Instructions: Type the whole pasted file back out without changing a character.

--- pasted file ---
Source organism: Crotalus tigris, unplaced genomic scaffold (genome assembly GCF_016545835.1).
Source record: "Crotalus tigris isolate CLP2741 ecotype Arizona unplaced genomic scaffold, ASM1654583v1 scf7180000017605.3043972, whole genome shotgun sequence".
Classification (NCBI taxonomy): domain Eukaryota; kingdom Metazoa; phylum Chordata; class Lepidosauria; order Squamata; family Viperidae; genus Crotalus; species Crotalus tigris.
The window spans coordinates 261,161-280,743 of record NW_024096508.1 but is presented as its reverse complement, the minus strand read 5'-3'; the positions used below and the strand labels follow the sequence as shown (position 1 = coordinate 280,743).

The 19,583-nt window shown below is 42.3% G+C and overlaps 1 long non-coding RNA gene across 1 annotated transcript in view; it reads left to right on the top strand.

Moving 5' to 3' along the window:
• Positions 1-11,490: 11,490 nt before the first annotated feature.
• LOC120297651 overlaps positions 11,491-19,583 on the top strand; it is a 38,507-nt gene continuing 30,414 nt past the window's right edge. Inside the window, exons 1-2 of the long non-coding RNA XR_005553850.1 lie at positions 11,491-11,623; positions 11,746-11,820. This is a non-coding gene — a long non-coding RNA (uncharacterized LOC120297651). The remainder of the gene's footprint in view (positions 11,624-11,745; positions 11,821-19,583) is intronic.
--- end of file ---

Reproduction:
Source organism: Crotalus tigris, unplaced genomic scaffold (genome assembly GCF_016545835.1).
Source record: "Crotalus tigris isolate CLP2741 ecotype Arizona unplaced genomic scaffold, ASM1654583v1 scf7180000017605.3043972, whole genome shotgun sequence".
Classification (NCBI taxonomy): domain Eukaryota; kingdom Metazoa; phylum Chordata; class Lepidosauria; order Squamata; family Viperidae; genus Crotalus; species Crotalus tigris.
The window spans coordinates 261,161-280,743 of record NW_024096508.1 but is presented as its reverse complement, the minus strand read 5'-3'; the positions used below and the strand labels follow the sequence as shown (position 1 = coordinate 280,743).

The 19,583-nt window shown below is 42.3% G+C and overlaps 1 long non-coding RNA gene across 1 annotated transcript in view; it reads left to right on the top strand.

Moving 5' to 3' along the window:
• Positions 1-11,490: 11,490 nt before the first annotated feature.
• LOC120297651 overlaps positions 11,491-19,583 on the top strand; it is a 38,507-nt gene continuing 30,414 nt past the window's right edge. Inside the window, exons 1-2 of the long non-coding RNA XR_005553850.1 lie at positions 11,491-11,623; positions 11,746-11,820. This is a non-coding gene — a long non-coding RNA (uncharacterized LOC120297651). The remainder of the gene's footprint in view (positions 11,624-11,745; positions 11,821-19,583) is intronic.